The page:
U.S. Citizenship and Immigration Services Offers Confused Initial Response to FOIA Request For Rapist Irish Coach George Gibney’s Visa and Green Card Files

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Why Is George Gibney — No. 1 At-Large Pedophile in Global Sports — Living in Florida? And Who Sponsored His Green Card?

by Irvin Muchnick


As reported at the link above, on January 27 we submitted to Homeland Security Secretary Jeh Johnson a Freedom of Information Act request for the immigration files on George Gibney, whose flight from the court of public opinion has taken him from Ireland to Scotland to Colorado to California to Florida.

I received an almost immediate response from Homeland Security’s U.S. Citizenship and Immigration Services. Two almost immediate responses, in fact.

In the first response, a letter dated February 5 and signed by Jill A. Eggleston, director of FOIA operations, USCIS informed me that the request had been denied on privacy grounds. The letter went on to state that the only exception would be “A clear demonstration that the public interest in disclosure outweighs the personal privacy interest(s) of the individual(s) and that significant public benefit would result from the disclosure of the public records.” On that basis, I began assembling resources for an appeal, which must be filed within 60 days.

Yesterday, however, I was stopped in my tracks by a second letter from Eggleston, dated February 10. In that one, USCIS said the Gibney document request had been “placed in the complex track (Track 2)” for fulfillment. According to information at the USCIS website:


“Track 2 is for more complex cases. A complete copy of a file, requests from the news media, or special interest groups are examples of Track 2 cases. If we receive a request for specific documents which implies most of the file (for instance, ‘the asylum application and all supporting documents,’) we will assign the request to the complex track.”


USCIS has a status check search engine. As of this morning, the Gibney request registered as “number 125 of 139 pending requests in Track Two.”

Other information at the site suggests that Track 2 requests currently take an average of 53 business days.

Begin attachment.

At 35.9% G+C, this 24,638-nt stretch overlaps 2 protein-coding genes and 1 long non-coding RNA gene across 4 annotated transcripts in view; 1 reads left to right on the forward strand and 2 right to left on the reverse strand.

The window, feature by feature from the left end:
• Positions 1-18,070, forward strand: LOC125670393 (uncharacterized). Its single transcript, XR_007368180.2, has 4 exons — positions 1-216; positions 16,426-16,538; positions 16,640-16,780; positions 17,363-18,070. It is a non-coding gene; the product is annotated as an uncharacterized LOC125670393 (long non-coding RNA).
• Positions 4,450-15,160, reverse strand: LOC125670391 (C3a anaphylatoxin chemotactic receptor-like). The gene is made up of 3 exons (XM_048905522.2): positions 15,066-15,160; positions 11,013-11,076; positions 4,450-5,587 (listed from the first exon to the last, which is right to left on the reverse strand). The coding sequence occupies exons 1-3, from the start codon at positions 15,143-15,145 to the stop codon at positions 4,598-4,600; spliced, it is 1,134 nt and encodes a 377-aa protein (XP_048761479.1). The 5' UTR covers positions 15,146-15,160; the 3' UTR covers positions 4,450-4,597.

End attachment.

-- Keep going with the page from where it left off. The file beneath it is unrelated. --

Seeking clarification, I exchanged emails with Deon T. Austin, the designated information specialist at the National Records Center in Lee’s Summit, Missouri. I wanted to know which letter was operative: the first notice of denial or the second notice that USCIS was working on the request.

Austin wrote back within minutes. He advised me to disregard the first notice. Our request was initially “closed improperly.” Austin went on:


“[Y]ou have requested information related to another individual and you do not have the consent of that individual to release information from their file, we will treat your request as a Third Party request.

In a Third Party request we can only release information that may be publically available and no personal identifiable information related to the subject of the request can be released.

Currently we are in the process of locating the information you have requested.

When we receive information related to George Gibney we will review the information for disclosure and respond to you with our final determination.”


In an effort to bring about a good result sooner than later, Concussion Inc. has been reaching out to activists and journalists here and abroad, and to interested members of the U.S. Congress. Shortly, we will have more on that, and more on the movements of George Gibney in this country. There is also a grim recent update from Ireland: the probable suicide of one of his abuse victims.

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Concussion Inc. - Author Irvin Muchnick